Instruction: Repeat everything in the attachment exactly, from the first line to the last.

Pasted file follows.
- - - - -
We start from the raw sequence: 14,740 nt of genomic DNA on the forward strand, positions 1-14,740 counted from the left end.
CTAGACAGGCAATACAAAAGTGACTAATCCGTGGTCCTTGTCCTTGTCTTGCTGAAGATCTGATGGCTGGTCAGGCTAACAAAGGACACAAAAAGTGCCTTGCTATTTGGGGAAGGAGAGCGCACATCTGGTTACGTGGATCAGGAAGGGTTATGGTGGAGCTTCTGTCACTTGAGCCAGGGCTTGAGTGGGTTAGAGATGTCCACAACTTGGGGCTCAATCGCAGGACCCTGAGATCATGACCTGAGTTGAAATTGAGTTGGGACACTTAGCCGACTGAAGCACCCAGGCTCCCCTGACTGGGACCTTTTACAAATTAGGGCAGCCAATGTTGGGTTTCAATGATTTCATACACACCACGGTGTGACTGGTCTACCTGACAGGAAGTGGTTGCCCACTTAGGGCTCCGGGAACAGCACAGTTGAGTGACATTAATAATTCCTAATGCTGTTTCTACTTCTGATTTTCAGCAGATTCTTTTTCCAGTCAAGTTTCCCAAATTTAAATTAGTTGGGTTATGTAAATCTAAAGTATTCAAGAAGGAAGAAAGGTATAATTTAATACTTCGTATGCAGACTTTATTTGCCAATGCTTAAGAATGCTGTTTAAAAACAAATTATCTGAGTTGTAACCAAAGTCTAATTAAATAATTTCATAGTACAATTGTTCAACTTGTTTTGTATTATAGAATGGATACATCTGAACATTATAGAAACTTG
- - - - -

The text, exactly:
We start from the raw sequence: 14,740 nt of genomic DNA on the forward strand, positions 1-14,740 counted from the left end.
CTAGACAGGCAATACAAAAGTGACTAATCCGTGGTCCTTGTCCTTGTCTTGCTGAAGATCTGATGGCTGGTCAGGCTAACAAAGGACACAAAAAGTGCCTTGCTATTTGGGGAAGGAGAGCGCACATCTGGTTACGTGGATCAGGAAGGGTTATGGTGGAGCTTCTGTCACTTGAGCCAGGGCTTGAGTGGGTTAGAGATGTCCACAACTTGGGGCTCAATCGCAGGACCCTGAGATCATGACCTGAGTTGAAATTGAGTTGGGACACTTAGCCGACTGAAGCACCCAGGCTCCCCTGACTGGGACCTTTTACAAATTAGGGCAGCCAATGTTGGGTTTCAATGATTTCATACACACCACGGTGTGACTGGTCTACCTGACAGGAAGTGGTTGCCCACTTAGGGCTCCGGGAACAGCACAGTTGAGTGACATTAATAATTCCTAATGCTGTTTCTACTTCTGATTTTCAGCAGATTCTTTTTCCAGTCAAGTTTCCCAAATTTAAATTAGTTGGGTTATGTAAATCTAAAGTATTCAAGAAGGAAGAAAGGTATAATTTAATACTTCGTATGCAGACTTTATTTGCCAATGCTTAAGAATGCTGTTTAAAAACAAATTATCTGAGTTGTAACCAAAGTCTAATTAAATAATTTCATAGTACAATTGTTCAACTTGTTTTGTATTATAGAATGGATACATCTGAACATTATAGAAACTTG